Time for Patent Reform: Key Lawmakers Take Aim at Trolls

Oh, how the times are changing. The last few weeks have brought significant encouraging news about the prospects for patent reform. Leaders in D.C., including the chairmen of the House and Senate Judiciary Committees, along with the President, have all acknowledged the essential need for immediate reform.

This is especially good news because just two years ago it seemed we could be waiting another generation for the next round of patent reform. In 2011, when Congress passed the America Invents Act (AIA), it was heralded as "the first meaningful, comprehensive reforms to the nation’s patent system in nearly 60 years."

At the time, we said this:

What is much worse, the legislation wholly fails to address many of the biggest problems plaguing the patent system, especially the problem of patent trolls. This is especially troubling now, as trolls are targeting small app developers, driving some of those developers out of the U.S. market entirely. The reform act also does nothing to limit patent damages by aligning them with any actual value of a patented invention. We hope legislators won’t treat the passage of patent reform legislation in 2011 as an excuse to ignore the growing troll problem, which stymies innovation, hurting individual inventors, small businesses, and our economy at large.

Now, almost two years later, it appears that others are coming around to our point of view. First, President Obama spoke out about trolls and their extortion schemes, admitting that the AIA didn't fix the problem. Then we heard from Rep. Bob Goodlatte, who chairs the House Judiciary Committee, and, thus, controls what issues that committee will take up this Congress. He promised that the committee will "focus on reforms to discourage frivolous patent litigation and keep U.S. patent laws up to date," an important statement signaling that change could be coming. And the latest sign that something will happen: Sen. Patrick Leahy, a coauthor and great defender of the AIA as well as the Chairman of the Senate Judiciary Committee, said this week that there "is more Congress can do to improve the patent system and address the problem of patent trolling, by increasing transparency and accountability."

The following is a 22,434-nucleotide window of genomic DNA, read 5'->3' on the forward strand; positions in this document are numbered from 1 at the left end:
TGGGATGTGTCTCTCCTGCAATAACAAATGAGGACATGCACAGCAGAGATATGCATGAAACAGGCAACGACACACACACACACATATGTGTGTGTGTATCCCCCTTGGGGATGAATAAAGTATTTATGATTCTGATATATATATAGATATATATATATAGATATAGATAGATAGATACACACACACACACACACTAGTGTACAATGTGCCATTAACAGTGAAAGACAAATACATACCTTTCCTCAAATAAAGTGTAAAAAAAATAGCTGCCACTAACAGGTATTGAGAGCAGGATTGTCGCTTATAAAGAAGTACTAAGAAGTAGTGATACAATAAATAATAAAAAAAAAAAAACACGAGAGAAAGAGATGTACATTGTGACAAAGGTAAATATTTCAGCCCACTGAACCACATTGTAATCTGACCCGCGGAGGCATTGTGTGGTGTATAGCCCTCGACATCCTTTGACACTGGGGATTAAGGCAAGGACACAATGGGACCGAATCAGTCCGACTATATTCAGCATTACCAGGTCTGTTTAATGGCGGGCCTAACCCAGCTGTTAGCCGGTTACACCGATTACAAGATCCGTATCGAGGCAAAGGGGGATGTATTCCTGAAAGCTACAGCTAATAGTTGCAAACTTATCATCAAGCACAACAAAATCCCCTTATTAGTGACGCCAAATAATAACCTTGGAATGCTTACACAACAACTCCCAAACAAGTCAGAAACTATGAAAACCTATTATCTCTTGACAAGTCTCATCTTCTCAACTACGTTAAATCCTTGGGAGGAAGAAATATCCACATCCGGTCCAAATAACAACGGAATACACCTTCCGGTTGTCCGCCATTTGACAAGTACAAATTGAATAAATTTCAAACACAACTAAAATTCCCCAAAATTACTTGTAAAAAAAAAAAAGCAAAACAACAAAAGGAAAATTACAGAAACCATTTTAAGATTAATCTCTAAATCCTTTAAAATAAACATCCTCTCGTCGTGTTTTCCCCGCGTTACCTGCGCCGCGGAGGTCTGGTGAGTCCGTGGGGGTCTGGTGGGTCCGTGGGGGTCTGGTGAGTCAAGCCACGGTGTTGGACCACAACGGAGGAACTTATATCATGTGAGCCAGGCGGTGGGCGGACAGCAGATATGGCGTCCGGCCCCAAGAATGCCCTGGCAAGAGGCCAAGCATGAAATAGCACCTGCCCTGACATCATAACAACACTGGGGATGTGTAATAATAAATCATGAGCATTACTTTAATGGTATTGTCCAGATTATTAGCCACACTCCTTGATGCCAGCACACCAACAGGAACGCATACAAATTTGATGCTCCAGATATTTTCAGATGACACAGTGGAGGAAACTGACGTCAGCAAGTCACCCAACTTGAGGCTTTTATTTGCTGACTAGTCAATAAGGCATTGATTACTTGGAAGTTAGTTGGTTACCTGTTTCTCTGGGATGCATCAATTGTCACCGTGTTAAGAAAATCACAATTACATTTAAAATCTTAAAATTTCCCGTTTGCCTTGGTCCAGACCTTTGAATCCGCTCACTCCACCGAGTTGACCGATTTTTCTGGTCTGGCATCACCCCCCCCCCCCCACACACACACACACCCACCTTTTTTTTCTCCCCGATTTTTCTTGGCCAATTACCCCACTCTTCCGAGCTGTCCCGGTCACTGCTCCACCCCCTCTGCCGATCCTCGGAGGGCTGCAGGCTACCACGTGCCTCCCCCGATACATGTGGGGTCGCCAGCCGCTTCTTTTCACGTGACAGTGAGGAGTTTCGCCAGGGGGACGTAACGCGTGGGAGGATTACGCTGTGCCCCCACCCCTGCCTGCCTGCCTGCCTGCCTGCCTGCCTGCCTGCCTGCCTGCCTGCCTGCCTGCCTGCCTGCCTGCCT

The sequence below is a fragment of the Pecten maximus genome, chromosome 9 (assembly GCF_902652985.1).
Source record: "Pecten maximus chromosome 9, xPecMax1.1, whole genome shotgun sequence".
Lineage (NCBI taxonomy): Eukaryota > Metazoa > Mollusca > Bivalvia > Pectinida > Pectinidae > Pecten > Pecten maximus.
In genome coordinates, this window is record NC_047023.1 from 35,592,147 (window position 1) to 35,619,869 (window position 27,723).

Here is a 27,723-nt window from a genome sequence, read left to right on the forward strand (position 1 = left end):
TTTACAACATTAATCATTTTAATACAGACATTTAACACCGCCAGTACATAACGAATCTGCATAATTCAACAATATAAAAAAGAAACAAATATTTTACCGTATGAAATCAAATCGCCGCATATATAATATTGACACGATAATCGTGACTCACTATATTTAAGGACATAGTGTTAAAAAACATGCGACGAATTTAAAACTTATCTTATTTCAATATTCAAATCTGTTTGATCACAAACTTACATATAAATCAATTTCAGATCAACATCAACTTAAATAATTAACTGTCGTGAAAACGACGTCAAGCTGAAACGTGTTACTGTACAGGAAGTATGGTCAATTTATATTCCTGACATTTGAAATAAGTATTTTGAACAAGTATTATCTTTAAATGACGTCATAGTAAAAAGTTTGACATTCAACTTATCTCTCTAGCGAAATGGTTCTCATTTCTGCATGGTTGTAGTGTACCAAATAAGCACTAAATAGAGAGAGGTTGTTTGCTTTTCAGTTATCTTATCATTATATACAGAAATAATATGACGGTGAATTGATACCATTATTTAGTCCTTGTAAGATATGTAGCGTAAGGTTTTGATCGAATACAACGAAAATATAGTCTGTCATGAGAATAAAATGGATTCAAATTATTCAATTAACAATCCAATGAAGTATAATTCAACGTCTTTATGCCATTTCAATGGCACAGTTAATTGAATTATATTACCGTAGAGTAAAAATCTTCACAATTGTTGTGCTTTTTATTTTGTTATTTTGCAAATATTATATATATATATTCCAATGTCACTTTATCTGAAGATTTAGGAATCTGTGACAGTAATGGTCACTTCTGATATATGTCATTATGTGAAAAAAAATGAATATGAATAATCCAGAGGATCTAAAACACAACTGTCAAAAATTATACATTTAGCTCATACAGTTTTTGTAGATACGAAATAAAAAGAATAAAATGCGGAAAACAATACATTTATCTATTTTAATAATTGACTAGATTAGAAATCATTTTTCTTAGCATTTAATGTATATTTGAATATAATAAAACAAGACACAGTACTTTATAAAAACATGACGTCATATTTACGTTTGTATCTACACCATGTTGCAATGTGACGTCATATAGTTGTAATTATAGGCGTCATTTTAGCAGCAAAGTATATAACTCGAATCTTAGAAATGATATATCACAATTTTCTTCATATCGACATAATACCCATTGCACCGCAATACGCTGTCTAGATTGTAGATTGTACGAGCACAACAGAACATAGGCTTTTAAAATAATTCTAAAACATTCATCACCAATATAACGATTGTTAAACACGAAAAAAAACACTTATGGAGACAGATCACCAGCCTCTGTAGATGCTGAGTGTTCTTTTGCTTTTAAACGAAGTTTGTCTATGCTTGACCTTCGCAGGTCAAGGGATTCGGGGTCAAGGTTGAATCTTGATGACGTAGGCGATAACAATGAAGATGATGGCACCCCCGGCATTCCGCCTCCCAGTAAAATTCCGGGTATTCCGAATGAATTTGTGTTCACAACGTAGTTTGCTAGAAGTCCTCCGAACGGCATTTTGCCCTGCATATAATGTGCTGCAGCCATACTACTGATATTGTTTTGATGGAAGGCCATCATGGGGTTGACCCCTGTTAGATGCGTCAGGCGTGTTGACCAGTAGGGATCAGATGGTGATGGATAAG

What does this all mean? It means that every key player—the Representative and Senator who actually control which bills get a vote, along with the President—has recognized that the patent system needs reform. It also means that now is the time to dig in. Contact your representatives in Congress and tell them you support the SHIELD Act, important legislation that would go a long way to fixing the patent troll problem.

We hear more legislative proposals are coming, so watch this space for more information. We'll let you know what's good and what's bad, and also let you know what you can do to help the fight to get dangerous patents out of the way of innovation. To be sure, the root of this problem is software patents, and we're working hard to convince courts and policymakers that we need real reform that targets the source of the trouble. But, in the meantime, we'll continue working with those who are open to making the world safer from trolls and bad patents, and we hope you'll join us.

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